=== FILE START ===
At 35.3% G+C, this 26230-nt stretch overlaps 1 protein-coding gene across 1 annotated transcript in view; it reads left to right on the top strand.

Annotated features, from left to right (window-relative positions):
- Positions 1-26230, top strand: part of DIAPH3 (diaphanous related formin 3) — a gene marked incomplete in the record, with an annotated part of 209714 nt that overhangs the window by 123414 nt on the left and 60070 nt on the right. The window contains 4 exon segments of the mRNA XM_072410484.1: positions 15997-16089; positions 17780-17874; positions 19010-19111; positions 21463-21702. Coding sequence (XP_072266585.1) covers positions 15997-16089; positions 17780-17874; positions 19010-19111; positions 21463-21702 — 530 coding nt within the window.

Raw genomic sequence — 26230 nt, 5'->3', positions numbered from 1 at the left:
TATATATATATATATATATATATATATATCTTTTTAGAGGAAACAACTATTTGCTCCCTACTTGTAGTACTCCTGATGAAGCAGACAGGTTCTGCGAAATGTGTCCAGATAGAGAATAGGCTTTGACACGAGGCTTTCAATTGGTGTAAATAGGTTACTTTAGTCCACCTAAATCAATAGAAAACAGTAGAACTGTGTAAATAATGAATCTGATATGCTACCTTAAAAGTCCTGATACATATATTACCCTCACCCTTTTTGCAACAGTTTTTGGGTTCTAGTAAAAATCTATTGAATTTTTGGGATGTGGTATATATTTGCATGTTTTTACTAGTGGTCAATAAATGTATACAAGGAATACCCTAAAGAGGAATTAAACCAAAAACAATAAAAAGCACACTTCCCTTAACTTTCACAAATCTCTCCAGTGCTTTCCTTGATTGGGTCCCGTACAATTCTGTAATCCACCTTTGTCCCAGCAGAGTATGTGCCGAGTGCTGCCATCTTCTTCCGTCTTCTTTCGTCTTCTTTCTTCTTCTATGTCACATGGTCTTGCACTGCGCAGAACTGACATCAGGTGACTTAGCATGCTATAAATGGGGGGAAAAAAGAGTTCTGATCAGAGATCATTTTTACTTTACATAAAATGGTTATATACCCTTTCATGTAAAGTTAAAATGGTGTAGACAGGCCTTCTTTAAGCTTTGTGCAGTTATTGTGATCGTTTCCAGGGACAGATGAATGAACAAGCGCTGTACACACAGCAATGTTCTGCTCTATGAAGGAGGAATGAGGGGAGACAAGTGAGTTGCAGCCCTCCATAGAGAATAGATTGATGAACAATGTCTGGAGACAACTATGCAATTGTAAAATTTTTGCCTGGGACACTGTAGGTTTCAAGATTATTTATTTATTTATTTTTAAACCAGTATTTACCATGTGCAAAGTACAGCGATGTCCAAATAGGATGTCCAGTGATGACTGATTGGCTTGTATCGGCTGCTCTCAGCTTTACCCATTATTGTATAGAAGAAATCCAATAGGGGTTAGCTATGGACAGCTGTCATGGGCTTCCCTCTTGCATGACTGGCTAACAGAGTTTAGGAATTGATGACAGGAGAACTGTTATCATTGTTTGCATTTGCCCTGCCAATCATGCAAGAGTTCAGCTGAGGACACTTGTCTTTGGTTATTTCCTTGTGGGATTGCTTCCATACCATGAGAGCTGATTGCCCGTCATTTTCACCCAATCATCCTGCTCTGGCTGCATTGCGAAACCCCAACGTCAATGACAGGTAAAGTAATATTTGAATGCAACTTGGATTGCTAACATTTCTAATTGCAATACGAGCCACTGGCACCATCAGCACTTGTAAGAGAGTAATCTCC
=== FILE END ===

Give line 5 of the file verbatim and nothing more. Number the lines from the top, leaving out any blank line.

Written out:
TATATATATATATATATATATATATATATCTTTTTAGAGGAAACAACTATTTGCTCCCTACTTGTAGTACTCCTGATGAAGCAGACAGGTTCTGCGAAATGTGTCCAGATAGAGAATAGGCTTTGACACGAGGCTTTCAATTGGTGTAAATAGGTTACTTTAGTCCACCTAAATCAATAGAAAACAGTAGAACTGTGTAAATAATGAATCTGATATGCTACCTTAAAAGTCCTGATACATATATTACCCTCACCCTTTTTGCAACAGTTTTTGGGTTCTAGTAAAAATCTATTGAATTTTTGGGATGTGGTATATATTTGCATGTTTTTACTAGTGGTCAATAAATGTATACAAGGAATACCCTAAAGAGGAATTAAACCAAAAACAATAAAAAGCACACTTCCCTTAACTTTCACAAATCTCTCCAGTGCTTTCCTTGATTGGGTCCCGTACAATTCTGTAATCCACCTTTGTCCCAGCAGAGTATGTGCCGAGTGCTGCCATCTTCTTCCGTCTTCTTTCGTCTTCTTTCTTCTTCTATGTCACATGGTCTTGCACTGCGCAGAACTGACATCAGGTGACTTAGCATGCTATAAATGGGGGGAAAAAAGAGTTCTGATCAGAGATCATTTTTACTTTACATAAAATGGTTATATACCCTTTCATGTAAAGTTAAAATGGTGTAGACAGGCCTTCTTTAAGCTTTGTGCAGTTATTGTGATCGTTTCCAGGGACAGATGAATGAACAAGCGCTGTACACACAGCAATGTTCTGCTCTATGAAGGAGGAATGAGGGGAGACAAGTGAGTTGCAGCCCTCCATAGAGAATAGATTGATGAACAATGTCTGGAGACAACTATGCAATTGTAAAATTTTTGCCTGGGACACTGTAGGTTTCAAGATTATTTATTTATTTATTTTTAAACCAGTATTTACCATGTGCAAAGTACAGCGATGTCCAAATAGGATGTCCAGTGATGACTGATTGGCTTGTATCGGCTGCTCTCAGCTTTACCCATTATTGTATAGAAGAAATCCAATAGGGGTTAGCTATGGACAGCTGTCATGGGCTTCCCTCTTGCATGACTGGCTAACAGAGTTTAGGAATTGATGACAGGAGAACTGTTATCATTGTTTGCATTTGCCCTGCCAATCATGCAAGAGTTCAGCTGAGGACACTTGTCTTTGGTTATTTCCTTGTGGGATTGCTTCCATACCATGAGAGCTGATTGCCCGTCATTTTCACCCAATCATCCTGCTCTGGCTGCATTGCGAAACCCCAACGTCAATGACAGGTAAAGTAATATTTGAATGCAACTTGGATTGCTAACATTTCTAATTGCAATACGAGCCACTGGCACCATCAGCACTTGTAAGAGAGTAATCTCC